Ivan Provorov scores in OT, Flyers beat Canadiens for fourth straight win

The Canadian Press

MONTREAL — The Montreal Canadiens are trying to stay optimistic about the little things after losing their seventh game in a row.

The Canadiens had their season-high winless streak extended on Saturday afternoon with a 4-3 overtime loss to the Philadelphia Flyers.

Montreal is 0-4-3 since its last victory on Nov. 15 in Washington.

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“It sucks. It feels like everything is going against us right now,” said forward Nick Cousins. “We’re not really getting many breaks. I thought this game was a step in the right direction. We got one point but there are no moral victories here.”

The Canadiens (11-9-6) were better than their previous three outings, when they conceded 20 goals in regulation losses to the Rangers, Bruins and Devils.

The recent onslaughts forced Claude Julien to tinker with his defensive pairings.

Six-foot-three defenceman Gustav Olofsson, recalled from the AHL’s Laval Rocket, made his Canadiens debut playing alongside rookie Cale Fleury. Mike Reilly and Brett Kulak were healthy scratches.

The defence made fewer turnovers, attempted fewer risky plays and allowed only a small handful of odd-man rushes.

“Much better this afternoon than recently,” said coach Julien. “We were much better defensively against a very dangerous team offensively. We didn’t give up quite as many high-quality chances.

“One point is better than none. That’s something to build on.”

Tomas Tatar scored twice and Joel Armia added another for Montreal. Backup Keith Kinkaid stopped 25-of-29 shots.

Carey Price, who allowed 16 goals in his past three games, got the afternoon off. Price will start Sunday night against at the Boston Bruins.

Oskar Lindblom, Kevin Hayes and Travis Konecny scored in regulation for the red-hot Flyers (15-7-5), who were playing the second game of a back-to-back.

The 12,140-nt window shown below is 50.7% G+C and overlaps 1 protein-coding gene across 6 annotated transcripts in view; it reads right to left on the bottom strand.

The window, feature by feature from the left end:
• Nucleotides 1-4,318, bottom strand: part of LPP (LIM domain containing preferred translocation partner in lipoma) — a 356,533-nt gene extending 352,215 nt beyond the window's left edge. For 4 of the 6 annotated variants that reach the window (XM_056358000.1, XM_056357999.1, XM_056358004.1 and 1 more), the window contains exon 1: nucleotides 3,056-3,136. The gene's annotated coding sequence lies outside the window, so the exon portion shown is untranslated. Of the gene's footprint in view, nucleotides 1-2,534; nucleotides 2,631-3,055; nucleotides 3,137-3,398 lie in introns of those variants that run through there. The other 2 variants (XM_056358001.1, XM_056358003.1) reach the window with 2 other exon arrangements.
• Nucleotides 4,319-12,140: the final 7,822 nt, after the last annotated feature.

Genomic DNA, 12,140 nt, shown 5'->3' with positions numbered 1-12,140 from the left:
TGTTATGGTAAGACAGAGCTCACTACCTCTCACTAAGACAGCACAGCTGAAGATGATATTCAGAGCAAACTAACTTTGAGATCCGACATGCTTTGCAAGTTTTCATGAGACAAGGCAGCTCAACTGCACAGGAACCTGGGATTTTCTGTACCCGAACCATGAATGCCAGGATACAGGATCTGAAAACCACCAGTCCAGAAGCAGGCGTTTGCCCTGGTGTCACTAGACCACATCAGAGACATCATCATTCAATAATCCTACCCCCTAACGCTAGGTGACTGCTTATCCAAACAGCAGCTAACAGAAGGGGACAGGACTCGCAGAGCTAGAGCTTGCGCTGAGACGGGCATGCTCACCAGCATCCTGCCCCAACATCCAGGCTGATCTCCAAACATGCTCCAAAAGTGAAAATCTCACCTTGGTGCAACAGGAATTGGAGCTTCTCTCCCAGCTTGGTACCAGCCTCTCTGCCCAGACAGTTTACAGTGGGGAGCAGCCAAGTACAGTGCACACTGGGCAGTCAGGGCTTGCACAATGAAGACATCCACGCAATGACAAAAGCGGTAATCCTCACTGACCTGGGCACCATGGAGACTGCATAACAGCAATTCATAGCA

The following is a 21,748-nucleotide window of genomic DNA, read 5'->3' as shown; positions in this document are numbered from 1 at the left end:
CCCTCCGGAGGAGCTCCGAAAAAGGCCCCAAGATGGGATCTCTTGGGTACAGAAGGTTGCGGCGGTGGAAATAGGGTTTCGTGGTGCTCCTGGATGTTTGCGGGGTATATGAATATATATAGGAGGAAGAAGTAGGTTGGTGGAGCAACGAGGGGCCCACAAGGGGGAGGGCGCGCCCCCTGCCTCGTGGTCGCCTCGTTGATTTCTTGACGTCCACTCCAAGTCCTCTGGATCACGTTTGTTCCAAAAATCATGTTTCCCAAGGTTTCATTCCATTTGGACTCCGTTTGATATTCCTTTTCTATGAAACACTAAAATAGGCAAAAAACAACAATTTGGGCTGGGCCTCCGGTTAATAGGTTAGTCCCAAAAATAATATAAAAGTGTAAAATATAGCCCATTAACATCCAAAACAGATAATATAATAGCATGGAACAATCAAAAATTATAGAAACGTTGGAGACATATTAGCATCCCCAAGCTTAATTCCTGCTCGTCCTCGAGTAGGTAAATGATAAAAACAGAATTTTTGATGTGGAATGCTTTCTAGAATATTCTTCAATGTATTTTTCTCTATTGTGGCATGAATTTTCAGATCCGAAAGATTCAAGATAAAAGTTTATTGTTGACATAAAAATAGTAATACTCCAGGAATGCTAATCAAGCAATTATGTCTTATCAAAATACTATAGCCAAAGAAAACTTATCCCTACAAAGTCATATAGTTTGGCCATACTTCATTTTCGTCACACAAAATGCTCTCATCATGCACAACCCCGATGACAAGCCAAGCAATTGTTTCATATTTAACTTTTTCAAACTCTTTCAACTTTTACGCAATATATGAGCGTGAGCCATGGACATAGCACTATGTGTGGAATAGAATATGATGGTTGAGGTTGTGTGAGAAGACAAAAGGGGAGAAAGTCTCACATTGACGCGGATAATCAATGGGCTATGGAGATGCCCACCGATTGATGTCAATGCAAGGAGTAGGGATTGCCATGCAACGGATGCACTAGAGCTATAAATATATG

Philadelphia has earned at least a point in six straight contests (5-0-1).

Defenceman Ivan Provorov was the overtime hero, beating Kinkaid 31 seconds into the extra frame with a nifty dangle around Max Domi in the offensive zone.

“Our whole bench was yelling that it was a forward playing defence as Provorov went down,” said Konecny, describing the game winner. “It’s not surprising because he did that in junior a lot. He has a lot of skill.”

The Canadiens started the game well, scoring 19 seconds in. Armia stormed down the wing and fired blocker side on Brian Elliott, who whiffed on the shot, for Montreal’s first lead in a week.

Elliott settled down after that as he stopped a total 39-of-42 pucks.

The teams upped the scoring pace in the second, trading three goals in a 1:12 span.

Lindblom tied it for the Flyers with his team-leading 11th of the season at 7:47 by deflecting Justin Braun’s shot from along the half wall.

Tatar scored 27 seconds later with his first goal in seven games. The first-line winger blocked captain Shea Weber’s slap shot with his back before beating an out-of-position Elliott.

Jeff Petry gave the puck away needlessly in his own zone, which led to the 2-2 equalizer from Hayes at 8:59 on a top-corner shot from the slot.

Konecny completed a nice passing play between Claude Giroux and Michael Raffl to give Philly the 3-2 lead just 1:34 into the third period.

The Canadiens answered back less than two minutes later through Tatar’s second of the contest, 11 seconds into Provorov’s tripping penalty.

Armia had a chance to win the game for Montreal in the dying seconds of regulation but Elliott made the save from in close.

“We showed character throughout the 60 minutes,” said Tatar, who has nine goals this year. “We were pretty happy with our game, how it went. It hurts that it didn’t go our way in overtime.

“We can build on a lot of positives from today.”

Notes: Defenceman Victor Mete (lower-body injury) left the game and did not return. … Phillip Danault recorded his 100th assist in a Canadiens uniform. … Former Canadiens head coach Michel Therrien is currently an assistant coach with the Flyers.

This report by The Canadian Press was first published Nov. 30, 2019.

Kelsey Patterson, The Canadian Press

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